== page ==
Climate Change

In September 2014, MIT launched the Climate Change Conversation, which aimed to explore and assess the broad range of actions that MIT could take to make a significant and positive contribution to confronting climate change. One year later, MIT released A Plan For Climate Action, built on the work of the Climate Conversation. The plan sets a goal to reduce greenhouse gas emissions on campus by at least 32 percent by 2030 over a 2014 baseline, and outlines five areas of climate action for the MIT Community:

  • research to further understand climate change and advance solutions to mitigate and adapt to it;
  • the acceleration of low-carbon energy technology via eight new research centers;
  • the development of enhanced educational programs on climate change;
  • new tools to share climate information globally; and
  • measures to reduce carbon use on the MIT campus.

MIT's Greenhouse Gas Inventory

In January 2016, the Office of Sustainability released the first comprehensive greenhouse gas inventory of MIT's campus-based emissions. To explore information and data about the inventory, visit MIT's Greenhouse Gas Inventory page.

Climate at MIT

The global nature and complexity of the climate challenge we face are uniquely suited for MIT’s strong problem-solving ethos. Even before the launch of the Climate Conversation, several research centers, offices, and departments across the university have been conducting ground-breaking research and engaging in the climate change debate. Here, we invite you to check out a few highlights on climate-related research and organizations across campus.

  • The MIT Joint Program on the Science and Policy of Global Change brings policy and science together to advance both frontiers by creating an environment where scientists and economists can work side by side. Our researchers explore the interplay between our global environment, economy, and human activities, and the potential impact of policies intended to stabilize these relationships.
  • The MIT Climate CoLab is a project of the MIT Center for Collective Intelligence whose goal is to harness the collective intelligence of thousands of people from around the world to address global climate change. This crowdsourcing platform where citizens work with experts and each other to create, analyze, and select detailed proposals for what to do about climate change.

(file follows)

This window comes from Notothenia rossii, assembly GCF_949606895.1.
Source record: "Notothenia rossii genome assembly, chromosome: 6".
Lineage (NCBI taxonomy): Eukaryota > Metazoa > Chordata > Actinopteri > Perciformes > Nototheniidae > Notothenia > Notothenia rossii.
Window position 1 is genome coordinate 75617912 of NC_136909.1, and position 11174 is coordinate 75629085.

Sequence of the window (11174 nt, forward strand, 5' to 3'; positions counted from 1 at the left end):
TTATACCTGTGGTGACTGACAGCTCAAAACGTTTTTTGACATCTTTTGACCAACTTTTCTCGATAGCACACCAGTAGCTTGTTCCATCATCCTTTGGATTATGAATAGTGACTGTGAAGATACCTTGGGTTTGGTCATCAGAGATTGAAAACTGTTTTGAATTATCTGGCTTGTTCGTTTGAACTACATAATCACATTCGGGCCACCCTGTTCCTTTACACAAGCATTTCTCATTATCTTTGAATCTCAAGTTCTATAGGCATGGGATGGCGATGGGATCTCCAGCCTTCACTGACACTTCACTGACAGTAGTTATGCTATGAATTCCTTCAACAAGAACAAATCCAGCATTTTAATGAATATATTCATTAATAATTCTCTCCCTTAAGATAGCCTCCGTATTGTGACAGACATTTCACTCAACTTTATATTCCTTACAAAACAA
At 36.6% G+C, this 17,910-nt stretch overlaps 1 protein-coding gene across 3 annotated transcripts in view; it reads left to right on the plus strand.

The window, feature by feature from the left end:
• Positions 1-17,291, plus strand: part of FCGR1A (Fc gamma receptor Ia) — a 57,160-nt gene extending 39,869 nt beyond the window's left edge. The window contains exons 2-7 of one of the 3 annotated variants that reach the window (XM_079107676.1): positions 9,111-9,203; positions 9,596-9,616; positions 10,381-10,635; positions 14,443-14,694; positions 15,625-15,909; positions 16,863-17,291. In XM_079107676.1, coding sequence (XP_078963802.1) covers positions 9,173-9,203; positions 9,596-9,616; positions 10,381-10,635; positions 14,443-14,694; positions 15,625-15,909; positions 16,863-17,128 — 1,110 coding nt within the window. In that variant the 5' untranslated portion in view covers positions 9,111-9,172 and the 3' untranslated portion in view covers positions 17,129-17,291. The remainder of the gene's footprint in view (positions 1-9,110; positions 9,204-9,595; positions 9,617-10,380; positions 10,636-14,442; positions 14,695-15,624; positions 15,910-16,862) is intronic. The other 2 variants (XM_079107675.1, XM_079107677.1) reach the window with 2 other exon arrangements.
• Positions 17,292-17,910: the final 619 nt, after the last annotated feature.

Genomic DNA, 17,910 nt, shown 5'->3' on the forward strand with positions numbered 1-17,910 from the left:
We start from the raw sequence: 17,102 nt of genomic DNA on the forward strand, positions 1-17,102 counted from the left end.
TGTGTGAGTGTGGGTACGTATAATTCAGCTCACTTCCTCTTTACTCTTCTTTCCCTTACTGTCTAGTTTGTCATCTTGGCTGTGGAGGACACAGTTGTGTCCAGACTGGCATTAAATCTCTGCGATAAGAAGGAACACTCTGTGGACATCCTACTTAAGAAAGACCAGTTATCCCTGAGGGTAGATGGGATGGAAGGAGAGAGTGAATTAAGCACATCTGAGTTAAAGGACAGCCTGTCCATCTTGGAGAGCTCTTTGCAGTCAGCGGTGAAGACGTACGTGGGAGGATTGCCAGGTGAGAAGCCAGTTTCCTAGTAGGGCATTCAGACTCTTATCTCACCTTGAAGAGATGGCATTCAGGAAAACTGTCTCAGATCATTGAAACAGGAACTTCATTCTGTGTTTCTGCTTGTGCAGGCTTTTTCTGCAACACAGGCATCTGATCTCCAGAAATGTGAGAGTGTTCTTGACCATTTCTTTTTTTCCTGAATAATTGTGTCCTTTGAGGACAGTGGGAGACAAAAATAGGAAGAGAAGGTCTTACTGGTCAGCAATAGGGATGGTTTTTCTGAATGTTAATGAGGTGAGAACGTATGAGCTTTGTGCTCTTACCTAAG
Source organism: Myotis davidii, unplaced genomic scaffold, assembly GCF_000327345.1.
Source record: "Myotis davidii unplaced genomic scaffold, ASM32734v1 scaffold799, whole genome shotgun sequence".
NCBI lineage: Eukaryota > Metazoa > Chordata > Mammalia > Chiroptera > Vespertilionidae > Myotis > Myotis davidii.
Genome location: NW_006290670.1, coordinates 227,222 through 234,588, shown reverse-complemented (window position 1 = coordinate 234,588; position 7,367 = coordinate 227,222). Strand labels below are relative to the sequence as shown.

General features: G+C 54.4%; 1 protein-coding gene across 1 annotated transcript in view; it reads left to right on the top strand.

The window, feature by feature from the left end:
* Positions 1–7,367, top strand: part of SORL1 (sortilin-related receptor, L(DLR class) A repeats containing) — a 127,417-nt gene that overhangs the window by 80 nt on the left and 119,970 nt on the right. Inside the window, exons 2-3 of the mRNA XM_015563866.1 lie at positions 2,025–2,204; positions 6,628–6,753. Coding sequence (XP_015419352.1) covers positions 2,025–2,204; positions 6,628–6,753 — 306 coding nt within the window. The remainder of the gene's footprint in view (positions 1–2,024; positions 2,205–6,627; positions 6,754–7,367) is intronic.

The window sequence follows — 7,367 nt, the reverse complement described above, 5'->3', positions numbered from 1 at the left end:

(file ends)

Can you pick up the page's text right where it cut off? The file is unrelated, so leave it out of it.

• The MIT Sloan School of Management’s Sustainability Initiative seeks to inspire change by engaging people in open dialogue around sustainability issues. We innovate and collaborate to find social, economic, and environmental solutions to pressing systemic challenges.
  • The MIT Energy Institute (MITEI), launched in the fall of 2006, created a new platform for highly focused energy-related activity at MIT. The MITEI program includes research, education, campus energy management and outreach programs that cover all areas of energy supply and demand, security, and environmental impact.
  • The MIT Earth, Atmospheric and Planetary Sciences (EAPS) Department. From the inaccessible depths of the terrestrial interior to the vast reaches of our galaxy, our planet and the natural systems surrounding it provide important clues to the course of our future. At EAPS, we examine the history and interactions of these systems in order to predict future events and states with greater accuracy.
  • The MIT Center for Global Change Science forms a better understanding of earth’s climate while facilitating the prediction of climate change. We are an interdisciplinary bridge spanning the MIT School of Science & the MIT School of Engineering.
  • The MIT Earth System Initiative is a research and educational enterprise that cuts across environmentally-oriented disciplines such as geology, atmospheric science, oceanography, biology, chemistry, and environmental engineering.
  • The MIT Center for Energy and Environmental Policy Research promotes rigorous and objective empirical research at MIT on issues related to energy and environmental policy to support decision-making by government and industry.

Photo from: MIT’s Joint Program on Global Change